For the atheists/agnostics, it could be that they do in fact experience ‘spiritual’ episodes but are unwilling give the name God to them, because God has rules. The other spiritual stuff, is much more fun, light and fluffy and maleable to their own wants.


      • So then, Monica, you agree with the huffingtonpost that 68% of christians actually believe god is actually either earthbound or not alive?

        ….and I guess if the heavenly hosts are also non extra-terrestrial then heaven, too, must occupy some little …. er, ‘corner’ of our ‘globe’.(Wouldn’t that mean you don’t need to be a Believer so much as you’d need a good compass or street directory?) 🙂

        But perhaps the first step would be to definitively determine whether god is
        (and spirits generally are ) indeed ‘alive’: that’s the basic assumption for the whole argument.

        I’ll look forward to your ideas for proving that.
        (given the stresses he has to endure a good place to start would be to check out his blood-pressure: the reading would be a lulu!!)


      • Hi Kathleen,
        I dont find it very surprising that Christians should have a low percentage for belief in extraterrestrial life. Christianity is based originally on a system of the Universe that has a heaven above that is only populated by The God, the Angels and the Saints. No room for any sort of ‘mortal’ extraterrestrials.

        Atheists are clearly going to be more open to the possibility of other mortal creatures existing in the universe. Extraterrestrials to my understanding bear no inherent spiritual existence.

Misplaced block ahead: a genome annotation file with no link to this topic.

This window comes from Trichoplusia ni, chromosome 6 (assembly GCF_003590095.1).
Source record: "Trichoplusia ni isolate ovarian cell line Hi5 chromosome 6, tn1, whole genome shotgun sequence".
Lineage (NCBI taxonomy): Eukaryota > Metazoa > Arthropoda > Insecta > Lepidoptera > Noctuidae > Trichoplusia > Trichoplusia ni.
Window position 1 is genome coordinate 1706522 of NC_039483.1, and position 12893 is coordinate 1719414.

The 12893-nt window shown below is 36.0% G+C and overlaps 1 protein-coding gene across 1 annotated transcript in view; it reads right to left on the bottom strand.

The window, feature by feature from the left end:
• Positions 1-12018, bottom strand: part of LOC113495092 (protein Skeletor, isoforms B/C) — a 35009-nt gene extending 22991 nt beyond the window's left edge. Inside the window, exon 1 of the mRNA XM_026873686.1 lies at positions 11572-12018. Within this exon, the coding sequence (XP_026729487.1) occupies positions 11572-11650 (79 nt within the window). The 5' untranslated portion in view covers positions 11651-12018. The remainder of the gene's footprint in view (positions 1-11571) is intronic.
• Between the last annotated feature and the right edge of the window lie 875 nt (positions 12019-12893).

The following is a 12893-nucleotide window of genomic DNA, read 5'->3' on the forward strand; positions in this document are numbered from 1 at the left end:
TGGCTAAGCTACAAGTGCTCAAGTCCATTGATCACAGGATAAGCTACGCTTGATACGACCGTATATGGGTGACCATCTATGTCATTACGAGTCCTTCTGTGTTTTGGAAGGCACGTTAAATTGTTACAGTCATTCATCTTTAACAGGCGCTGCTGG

• Kathleen,
        Just a further thought on the question of extraterrestrials.

        A few years back the papers (was it the Age or the Murdoch press?) carried a big survey on beliefs. there were a couple of the questions that to me seemed badly worded. The public was asked if they believed in UFOs. Well, I cant see why any single person should ever answer No to that query.

        Since the acronym merely stands for Unidentified Flying Objects, there is no suggestion in the phrase that these ‘objects’ are necessarily supernatural. I guess I can affirm that I’ve seen lots of UFOs. Some might have been flying insects, or bats, or meteorites or weather baloons etc etc. Until they are given names, they remain for me under the heading of ‘unidentified’.


        PS just for the record, the other question that I thought was badly worded or ambiguous, was the one that asked ‘Do you believe that Jesus is the son of God?’ A far better way to word it would be ‘Do you believe that Jesus is God the Son?’


      • Yes, Rian, I’ve seen a few unidentified flying objects in my time too lol